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Where Will It All End as Weightlifter Born Gavin Hubbard Allowed To Compete In Olympics as a Woman?

A weightlifter who was born Gavin Hubbard and was biologically male until his mid-30s has been given the green light to compete in the Olympics as a woman.

The New Zealand weightlifter now known as Laurel Hubbard, 43, became the first transgender Olympic athlete on Monday, 21 June, after his country’s officials spent months wrestling with "a highly sensitive and complex issue."

British television presenter Piers Morgan said the Hubbard case showed women’s rights were being "destroyed on the altar of political correctness."

Sharron Davies, an Olympic medallist for Great Britain, tweeted: “We have men &women’s separate competition 4a BIG reason, biology in sport matters.”

​The rules of the International Olympic Committee IOC state that a transgender woman can compete against athletes who were born biologically female provided their testosterone levels are below 10 nanomoles per litre.

Critics say Hubbard, who meets the IOC criteria, has numerous physical advantages as a natural male which make it unfair for her to compete against female-born athletes.

​Retired weightlifter Tracey Lambrechs told Radio New Zealand: "Everyone's just shut up and worried about how they'll be viewed in regards to talking out about transgender athletes."

Lambrechs added: "If Laurel was to win gold then the next biological female should also win gold...then Laurel would be an Olympic champion as a transgender and then we would have our female athlete as an Olympic champion as well.”

​Naomi Watson, a teacher from London, told Sputnik: “I’m concerned that it might be unfair on other athletes. We can’t be certain there are no unfair advantages. Where will it all end? Men are men and women are women.”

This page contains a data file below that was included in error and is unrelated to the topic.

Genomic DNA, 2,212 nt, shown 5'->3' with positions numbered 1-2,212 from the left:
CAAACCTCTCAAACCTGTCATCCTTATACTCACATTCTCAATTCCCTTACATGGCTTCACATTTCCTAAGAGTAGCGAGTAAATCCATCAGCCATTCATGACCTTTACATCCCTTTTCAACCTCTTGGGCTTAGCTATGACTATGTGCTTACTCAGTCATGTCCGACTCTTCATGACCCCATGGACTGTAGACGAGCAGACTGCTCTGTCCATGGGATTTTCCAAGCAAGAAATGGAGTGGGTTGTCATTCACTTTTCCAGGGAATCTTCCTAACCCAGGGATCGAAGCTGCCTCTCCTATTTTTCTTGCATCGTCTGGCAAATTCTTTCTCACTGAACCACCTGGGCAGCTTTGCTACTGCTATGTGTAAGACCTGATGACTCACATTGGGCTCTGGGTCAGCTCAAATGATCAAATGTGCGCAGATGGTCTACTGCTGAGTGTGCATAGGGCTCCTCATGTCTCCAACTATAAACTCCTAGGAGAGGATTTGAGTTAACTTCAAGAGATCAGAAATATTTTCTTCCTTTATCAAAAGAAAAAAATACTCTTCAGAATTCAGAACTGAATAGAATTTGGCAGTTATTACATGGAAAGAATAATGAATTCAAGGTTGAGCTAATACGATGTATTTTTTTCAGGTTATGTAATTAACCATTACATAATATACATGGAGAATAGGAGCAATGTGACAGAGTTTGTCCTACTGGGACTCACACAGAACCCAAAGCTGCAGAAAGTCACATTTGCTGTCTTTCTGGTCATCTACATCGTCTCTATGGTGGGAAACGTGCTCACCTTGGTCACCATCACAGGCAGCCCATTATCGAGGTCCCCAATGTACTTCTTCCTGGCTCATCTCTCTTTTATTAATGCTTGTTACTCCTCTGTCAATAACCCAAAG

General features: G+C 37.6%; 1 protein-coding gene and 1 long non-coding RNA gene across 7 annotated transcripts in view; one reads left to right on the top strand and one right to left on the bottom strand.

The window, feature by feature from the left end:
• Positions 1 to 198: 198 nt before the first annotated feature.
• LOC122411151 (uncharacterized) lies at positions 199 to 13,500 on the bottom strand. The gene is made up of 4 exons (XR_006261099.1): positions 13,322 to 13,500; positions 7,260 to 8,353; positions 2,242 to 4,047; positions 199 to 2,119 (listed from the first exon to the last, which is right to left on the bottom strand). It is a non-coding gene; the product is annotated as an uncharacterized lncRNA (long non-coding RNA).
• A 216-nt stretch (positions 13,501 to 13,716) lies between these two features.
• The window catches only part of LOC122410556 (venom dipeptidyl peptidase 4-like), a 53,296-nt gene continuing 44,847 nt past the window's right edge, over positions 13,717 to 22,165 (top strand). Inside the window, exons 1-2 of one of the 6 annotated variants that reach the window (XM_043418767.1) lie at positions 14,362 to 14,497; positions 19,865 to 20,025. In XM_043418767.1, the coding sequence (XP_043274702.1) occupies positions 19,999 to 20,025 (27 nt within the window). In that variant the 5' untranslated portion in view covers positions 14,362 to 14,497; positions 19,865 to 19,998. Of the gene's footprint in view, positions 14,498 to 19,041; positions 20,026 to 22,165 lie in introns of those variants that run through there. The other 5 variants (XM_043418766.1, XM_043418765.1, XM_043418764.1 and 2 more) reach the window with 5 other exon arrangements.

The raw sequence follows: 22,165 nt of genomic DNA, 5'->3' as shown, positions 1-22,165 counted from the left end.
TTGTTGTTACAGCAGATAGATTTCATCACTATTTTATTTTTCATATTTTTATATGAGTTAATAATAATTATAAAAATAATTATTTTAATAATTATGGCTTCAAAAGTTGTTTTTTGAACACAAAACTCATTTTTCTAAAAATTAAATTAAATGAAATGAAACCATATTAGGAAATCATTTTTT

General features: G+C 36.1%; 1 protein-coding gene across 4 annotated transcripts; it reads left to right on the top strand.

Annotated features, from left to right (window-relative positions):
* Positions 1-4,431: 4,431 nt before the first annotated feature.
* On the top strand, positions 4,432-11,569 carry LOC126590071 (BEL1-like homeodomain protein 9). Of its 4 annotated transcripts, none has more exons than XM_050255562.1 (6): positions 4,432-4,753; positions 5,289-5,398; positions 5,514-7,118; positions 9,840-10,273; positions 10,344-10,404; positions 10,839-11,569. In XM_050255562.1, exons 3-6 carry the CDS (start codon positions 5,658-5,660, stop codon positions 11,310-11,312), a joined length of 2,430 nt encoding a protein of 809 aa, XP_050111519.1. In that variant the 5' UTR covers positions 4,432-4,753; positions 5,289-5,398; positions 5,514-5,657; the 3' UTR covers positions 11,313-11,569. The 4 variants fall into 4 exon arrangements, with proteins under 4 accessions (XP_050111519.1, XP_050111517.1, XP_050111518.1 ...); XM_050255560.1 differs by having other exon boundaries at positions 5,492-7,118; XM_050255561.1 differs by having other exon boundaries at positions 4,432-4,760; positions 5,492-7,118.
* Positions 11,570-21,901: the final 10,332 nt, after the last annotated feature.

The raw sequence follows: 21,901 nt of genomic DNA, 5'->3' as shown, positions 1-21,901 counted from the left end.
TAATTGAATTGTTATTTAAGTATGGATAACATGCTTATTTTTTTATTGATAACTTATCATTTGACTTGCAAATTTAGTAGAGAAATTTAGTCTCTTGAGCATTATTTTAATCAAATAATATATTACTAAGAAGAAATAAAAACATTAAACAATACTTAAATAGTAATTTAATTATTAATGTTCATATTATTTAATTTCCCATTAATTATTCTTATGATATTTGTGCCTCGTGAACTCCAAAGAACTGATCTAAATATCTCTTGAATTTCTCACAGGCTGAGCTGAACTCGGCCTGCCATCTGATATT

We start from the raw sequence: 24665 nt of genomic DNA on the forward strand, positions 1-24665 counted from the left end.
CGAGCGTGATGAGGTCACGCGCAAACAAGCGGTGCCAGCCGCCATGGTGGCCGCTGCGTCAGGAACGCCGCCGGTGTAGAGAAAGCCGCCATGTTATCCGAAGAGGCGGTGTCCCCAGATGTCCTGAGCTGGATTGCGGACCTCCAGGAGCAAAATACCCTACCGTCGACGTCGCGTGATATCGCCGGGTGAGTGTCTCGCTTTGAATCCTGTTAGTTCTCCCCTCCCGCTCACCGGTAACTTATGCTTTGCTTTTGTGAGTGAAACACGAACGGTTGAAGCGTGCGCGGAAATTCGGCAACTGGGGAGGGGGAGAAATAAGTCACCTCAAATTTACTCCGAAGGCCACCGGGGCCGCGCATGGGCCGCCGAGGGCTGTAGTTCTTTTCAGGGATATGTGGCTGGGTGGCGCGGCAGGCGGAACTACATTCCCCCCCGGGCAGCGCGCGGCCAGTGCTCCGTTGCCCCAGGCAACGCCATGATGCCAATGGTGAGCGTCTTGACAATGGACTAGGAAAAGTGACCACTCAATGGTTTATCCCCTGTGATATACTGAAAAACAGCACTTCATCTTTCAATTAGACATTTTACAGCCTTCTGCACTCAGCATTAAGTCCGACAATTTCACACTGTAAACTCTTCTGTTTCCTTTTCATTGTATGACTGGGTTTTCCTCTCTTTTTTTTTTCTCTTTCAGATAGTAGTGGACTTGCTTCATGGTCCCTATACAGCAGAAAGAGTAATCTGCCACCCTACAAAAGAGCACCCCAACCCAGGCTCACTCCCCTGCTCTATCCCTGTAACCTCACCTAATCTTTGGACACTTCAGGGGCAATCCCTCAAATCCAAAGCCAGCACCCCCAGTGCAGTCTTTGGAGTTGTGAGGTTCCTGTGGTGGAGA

In December 2018 retired tennis champion Martina Navratilova was criticised for tweeting: “You can’t just proclaim yourself a female and be able to compete against women. There must be some standards, and having a penis and competing as a woman would not fit that standard.”

She later wrote an article in the Sunday Times in which she said she had promised to keep quiet on the subject until she had done some research and added: “Well, I’ve now done that and, if anything, my views have strengthened.”

​New Zealand Olympic Committee chief Kereyn Smith said: "We acknowledge that gender identity in sport is a highly sensitive and complex issue requiring a balance between human rights and fairness on the field of play.”

BMX rider Chelsea Wolfe, who is also a transgender woman, has been named as an alternative for the US team which means she will compete if one of ther team-mates has to pull out injured.

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